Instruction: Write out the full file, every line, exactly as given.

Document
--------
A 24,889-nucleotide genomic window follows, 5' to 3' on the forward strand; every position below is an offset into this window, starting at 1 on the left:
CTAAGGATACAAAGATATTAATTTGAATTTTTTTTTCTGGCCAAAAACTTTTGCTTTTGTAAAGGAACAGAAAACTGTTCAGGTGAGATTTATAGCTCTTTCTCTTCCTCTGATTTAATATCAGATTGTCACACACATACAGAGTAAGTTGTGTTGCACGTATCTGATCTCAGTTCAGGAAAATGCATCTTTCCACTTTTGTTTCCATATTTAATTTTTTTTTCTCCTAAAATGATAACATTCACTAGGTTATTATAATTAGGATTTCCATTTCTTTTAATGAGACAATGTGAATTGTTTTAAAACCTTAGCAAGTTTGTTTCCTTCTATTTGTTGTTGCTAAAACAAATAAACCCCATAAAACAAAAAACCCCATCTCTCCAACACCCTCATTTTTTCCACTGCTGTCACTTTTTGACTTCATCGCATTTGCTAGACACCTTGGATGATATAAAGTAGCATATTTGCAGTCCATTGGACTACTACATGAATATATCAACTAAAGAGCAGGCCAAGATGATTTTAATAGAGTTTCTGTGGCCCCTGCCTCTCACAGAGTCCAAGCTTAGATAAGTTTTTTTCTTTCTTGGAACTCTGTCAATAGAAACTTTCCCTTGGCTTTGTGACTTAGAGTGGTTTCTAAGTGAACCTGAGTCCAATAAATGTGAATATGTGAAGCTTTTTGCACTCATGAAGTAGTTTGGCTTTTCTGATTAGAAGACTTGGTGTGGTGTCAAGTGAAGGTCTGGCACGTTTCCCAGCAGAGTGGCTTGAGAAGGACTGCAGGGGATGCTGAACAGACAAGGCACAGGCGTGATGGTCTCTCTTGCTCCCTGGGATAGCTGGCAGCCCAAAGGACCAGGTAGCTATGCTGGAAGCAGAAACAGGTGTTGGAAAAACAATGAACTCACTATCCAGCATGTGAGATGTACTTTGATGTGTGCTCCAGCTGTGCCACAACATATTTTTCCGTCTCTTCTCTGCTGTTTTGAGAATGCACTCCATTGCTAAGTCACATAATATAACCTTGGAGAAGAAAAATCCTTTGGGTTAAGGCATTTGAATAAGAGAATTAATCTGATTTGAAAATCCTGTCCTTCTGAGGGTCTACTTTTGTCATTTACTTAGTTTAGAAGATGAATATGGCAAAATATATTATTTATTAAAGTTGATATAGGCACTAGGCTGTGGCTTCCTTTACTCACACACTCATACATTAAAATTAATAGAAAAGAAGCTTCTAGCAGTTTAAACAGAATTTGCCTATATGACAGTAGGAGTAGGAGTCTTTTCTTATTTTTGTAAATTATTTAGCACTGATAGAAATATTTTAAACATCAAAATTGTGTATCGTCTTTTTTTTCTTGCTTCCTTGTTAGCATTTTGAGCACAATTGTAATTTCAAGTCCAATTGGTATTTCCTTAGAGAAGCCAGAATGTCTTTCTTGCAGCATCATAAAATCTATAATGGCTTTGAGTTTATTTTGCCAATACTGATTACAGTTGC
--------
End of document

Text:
A 24,889-nucleotide genomic window follows, 5' to 3' on the forward strand; every position below is an offset into this window, starting at 1 on the left:
CTAAGGATACAAAGATATTAATTTGAATTTTTTTTTCTGGCCAAAAACTTTTGCTTTTGTAAAGGAACAGAAAACTGTTCAGGTGAGATTTATAGCTCTTTCTCTTCCTCTGATTTAATATCAGATTGTCACACACATACAGAGTAAGTTGTGTTGCACGTATCTGATCTCAGTTCAGGAAAATGCATCTTTCCACTTTTGTTTCCATATTTAATTTTTTTTTCTCCTAAAATGATAACATTCACTAGGTTATTATAATTAGGATTTCCATTTCTTTTAATGAGACAATGTGAATTGTTTTAAAACCTTAGCAAGTTTGTTTCCTTCTATTTGTTGTTGCTAAAACAAATAAACCCCATAAAACAAAAAACCCCATCTCTCCAACACCCTCATTTTTTCCACTGCTGTCACTTTTTGACTTCATCGCATTTGCTAGACACCTTGGATGATATAAAGTAGCATATTTGCAGTCCATTGGACTACTACATGAATATATCAACTAAAGAGCAGGCCAAGATGATTTTAATAGAGTTTCTGTGGCCCCTGCCTCTCACAGAGTCCAAGCTTAGATAAGTTTTTTTCTTTCTTGGAACTCTGTCAATAGAAACTTTCCCTTGGCTTTGTGACTTAGAGTGGTTTCTAAGTGAACCTGAGTCCAATAAATGTGAATATGTGAAGCTTTTTGCACTCATGAAGTAGTTTGGCTTTTCTGATTAGAAGACTTGGTGTGGTGTCAAGTGAAGGTCTGGCACGTTTCCCAGCAGAGTGGCTTGAGAAGGACTGCAGGGGATGCTGAACAGACAAGGCACAGGCGTGATGGTCTCTCTTGCTCCCTGGGATAGCTGGCAGCCCAAAGGACCAGGTAGCTATGCTGGAAGCAGAAACAGGTGTTGGAAAAACAATGAACTCACTATCCAGCATGTGAGATGTACTTTGATGTGTGCTCCAGCTGTGCCACAACATATTTTTCCGTCTCTTCTCTGCTGTTTTGAGAATGCACTCCATTGCTAAGTCACATAATATAACCTTGGAGAAGAAAAATCCTTTGGGTTAAGGCATTTGAATAAGAGAATTAATCTGATTTGAAAATCCTGTCCTTCTGAGGGTCTACTTTTGTCATTTACTTAGTTTAGAAGATGAATATGGCAAAATATATTATTTATTAAAGTTGATATAGGCACTAGGCTGTGGCTTCCTTTACTCACACACTCATACATTAAAATTAATAGAAAAGAAGCTTCTAGCAGTTTAAACAGAATTTGCCTATATGACAGTAGGAGTAGGAGTCTTTTCTTATTTTTGTAAATTATTTAGCACTGATAGAAATATTTTAAACATCAAAATTGTGTATCGTCTTTTTTTTCTTGCTTCCTTGTTAGCATTTTGAGCACAATTGTAATTTCAAGTCCAATTGGTATTTCCTTAGAGAAGCCAGAATGTCTTTCTTGCAGCATCATAAAATCTATAATGGCTTTGAGTTTATTTTGCCAATACTGATTACAGTTGC